Pictures of World War I

Each Worth 1000 Words…

General Pershing Rode A Harley: Use of Motorcycles & Bikes in WW1

Not long before the motorcycle there was the bicycle, a mode of transport fueled by human energy. In terms of energy conversion it is efficient, easy to maintain and with little effort gets you from A to B. In the photographic story depicted on this site it is not easy to identify the make of the bikes being ridden and many of them were bought by the opposing forces before the war; or captured by them during it.

Armies By Bicycle

The British Army had bicycle companies within its divisions. During the course of the war one of these divisions became The Cycle Division . The United Kingdom also employed cyclists in the territorial units of the army. The territorials were responsible for homefront duties, for example, patrolling the South and East coasts of England for signs of invasion.

The first contact between the British and German armies occurred on the 22nd August, 1914, when a British bicycle reconnaissance team encountered a German unit near Oberg. One of the cyclists, Private John Parr was killed, thereby becoming the first British fatality of the war. On the next day German scout patrols on bicycles encountered the Russian 2nd Army advancing on Neidenburg, beginning the events that would lead to the Battle of Tannenberg.Then on the 23rd August, 1914, at Mons, British and French cyclists fought rear guard actions, dismounting from bicycles in order to fire their weapons. They then retreated on the bicycles

Some facts about the widespread use of bikes:

  • The French army used bicycles with Peugeot manufacturing 63,000 for the war effort.
  • In 1915 The Italian Bersaglieri rode bikes and fought as infantry soldiers.
  • Austria-Hungary and Italy used bicycles with their light infantry units.
  • The German Army Jager (light infantry) battalions each had a bicycle company (Radfahr-Kompanie) at the outbreak of the war. By 1918 there were a total of 80 companies. A number of these were formed into eight Radfahr-Bataillonen (bicycle battalions).
  • In the aftermath of the war, the German Army conducted a study on the use of the bicycle and published its findings in a report entitled Die Radfahrertruppe.

An Historical Note

In 1871 the four kingdoms of Bavaria, Prussia, Saxony and Wurttemberg were unified into one German state. Each retained its own military units until the end of WWI. Within the records of the Bavarian Regiment of the German Army, now archived and online, are included ‘volunteer’ Lance Corporal Adolf Hitler. Hitler’s record describes him as a ‘Catholic’, an ‘Artist’ and a ‘Messenger (bike rider) for the Regiment’, whose role was to carry messages back and forth from the command staff to the units near the battlefields.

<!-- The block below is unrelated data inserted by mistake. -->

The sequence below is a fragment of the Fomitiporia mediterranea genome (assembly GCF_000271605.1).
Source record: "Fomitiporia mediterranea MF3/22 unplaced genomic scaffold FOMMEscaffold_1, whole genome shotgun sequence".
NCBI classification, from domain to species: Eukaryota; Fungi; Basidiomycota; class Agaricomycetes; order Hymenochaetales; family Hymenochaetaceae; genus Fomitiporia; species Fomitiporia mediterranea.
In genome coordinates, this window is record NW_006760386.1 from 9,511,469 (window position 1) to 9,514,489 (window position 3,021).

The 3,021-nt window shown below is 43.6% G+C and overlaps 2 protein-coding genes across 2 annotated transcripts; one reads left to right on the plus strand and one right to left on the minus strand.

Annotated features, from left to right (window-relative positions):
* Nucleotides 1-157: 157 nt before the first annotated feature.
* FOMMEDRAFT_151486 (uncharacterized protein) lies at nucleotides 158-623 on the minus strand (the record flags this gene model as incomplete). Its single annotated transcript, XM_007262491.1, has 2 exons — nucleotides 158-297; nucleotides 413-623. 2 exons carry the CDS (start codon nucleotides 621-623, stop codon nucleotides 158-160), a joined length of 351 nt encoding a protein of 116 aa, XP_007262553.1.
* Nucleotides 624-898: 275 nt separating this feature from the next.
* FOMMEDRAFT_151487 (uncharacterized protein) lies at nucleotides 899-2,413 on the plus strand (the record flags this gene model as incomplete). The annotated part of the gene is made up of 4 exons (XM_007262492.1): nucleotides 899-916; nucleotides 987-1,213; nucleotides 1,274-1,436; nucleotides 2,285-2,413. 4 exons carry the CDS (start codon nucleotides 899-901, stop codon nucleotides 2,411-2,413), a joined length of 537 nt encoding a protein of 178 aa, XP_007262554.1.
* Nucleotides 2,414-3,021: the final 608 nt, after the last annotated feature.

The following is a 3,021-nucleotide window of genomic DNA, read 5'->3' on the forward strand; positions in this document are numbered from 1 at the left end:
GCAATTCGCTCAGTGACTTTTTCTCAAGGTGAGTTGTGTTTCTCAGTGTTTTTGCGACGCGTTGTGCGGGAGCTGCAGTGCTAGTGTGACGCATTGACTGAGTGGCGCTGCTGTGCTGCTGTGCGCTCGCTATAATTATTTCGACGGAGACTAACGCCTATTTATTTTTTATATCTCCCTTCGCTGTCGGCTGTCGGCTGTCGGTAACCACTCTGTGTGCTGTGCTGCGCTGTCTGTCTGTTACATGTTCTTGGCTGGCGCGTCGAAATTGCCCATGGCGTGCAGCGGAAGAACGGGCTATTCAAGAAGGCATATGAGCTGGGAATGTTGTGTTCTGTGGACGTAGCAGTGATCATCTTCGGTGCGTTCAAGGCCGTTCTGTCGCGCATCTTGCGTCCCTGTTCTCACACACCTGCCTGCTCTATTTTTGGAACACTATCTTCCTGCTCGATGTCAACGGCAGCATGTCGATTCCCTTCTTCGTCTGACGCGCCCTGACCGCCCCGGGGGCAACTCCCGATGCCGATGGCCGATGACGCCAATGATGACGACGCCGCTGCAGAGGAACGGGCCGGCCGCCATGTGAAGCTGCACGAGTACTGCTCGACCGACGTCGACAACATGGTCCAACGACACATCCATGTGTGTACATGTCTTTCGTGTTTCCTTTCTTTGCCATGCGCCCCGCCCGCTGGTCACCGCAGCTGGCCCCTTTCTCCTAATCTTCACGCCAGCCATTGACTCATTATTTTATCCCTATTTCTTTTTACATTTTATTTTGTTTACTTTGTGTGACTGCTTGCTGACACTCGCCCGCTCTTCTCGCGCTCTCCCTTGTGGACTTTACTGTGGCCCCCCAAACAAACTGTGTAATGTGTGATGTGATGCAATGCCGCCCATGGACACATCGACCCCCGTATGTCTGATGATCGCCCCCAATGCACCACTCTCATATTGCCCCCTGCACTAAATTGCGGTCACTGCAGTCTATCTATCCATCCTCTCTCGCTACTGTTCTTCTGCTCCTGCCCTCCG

Armies By Motorcycle

European armies had begun using fast and agile motorcycles as reconnaissance and messenger vehicles, and even as ambulances. Many motorcycles used during World War I were equipped with special sidecar mounted machine guns. By the time America entered the war in 1917, the motorcycle was widely used for combat, communications and transportation.

The new sport of motorcycle racing was a powerful incentive to produce tough, fast, reliable machines. Experimentation and innovation drove development right into the First World War and by 1914, motorcycles were no longer bicycles with engines: they had their own technologies, although many still maintained bicycle elements like seats and suspension.

The German army had Renault, the French Peugeot, The Italians Garelli designs, the British Triumph and the Russians borrowed designs and bought from them all. Motorcycle production became focused on the Allied war effort.

In England the ‘Trusty Triumph’, considered by many to be the first “modern” motorcycle, was introduced in 1915. Some 30,000 Model H bikes were supplied to Allied forces during World War I (20,000 for UK forces).

The United States Army began using motorcycles as early as 1913, and in 1916 the Harley-Davidson Motor-Cycle Company’s bike was chosen by GEN John J. Pershing for the pursuit of Pancho Villa in Mexico. By 1917, when the USA entered the war, roughly one-third of all Harley-Davidson motorcycles produced were sold to the U.S. military. The U. S. Army bought 50,000 Indian Powerplus motorcycles, causing the company to devote its entire production to the military, thus losing the domestic market.


The new automobiles that were evolving at the time showed better combat possibilities, particularly if they could be properly armed and protected against enemy firepower. But the compact maneuverability and speed of these two-wheeled vehicles continue to make them an important mode of military transport, and an evolving part of military history.


First World War Motorcycle and Bike Pictures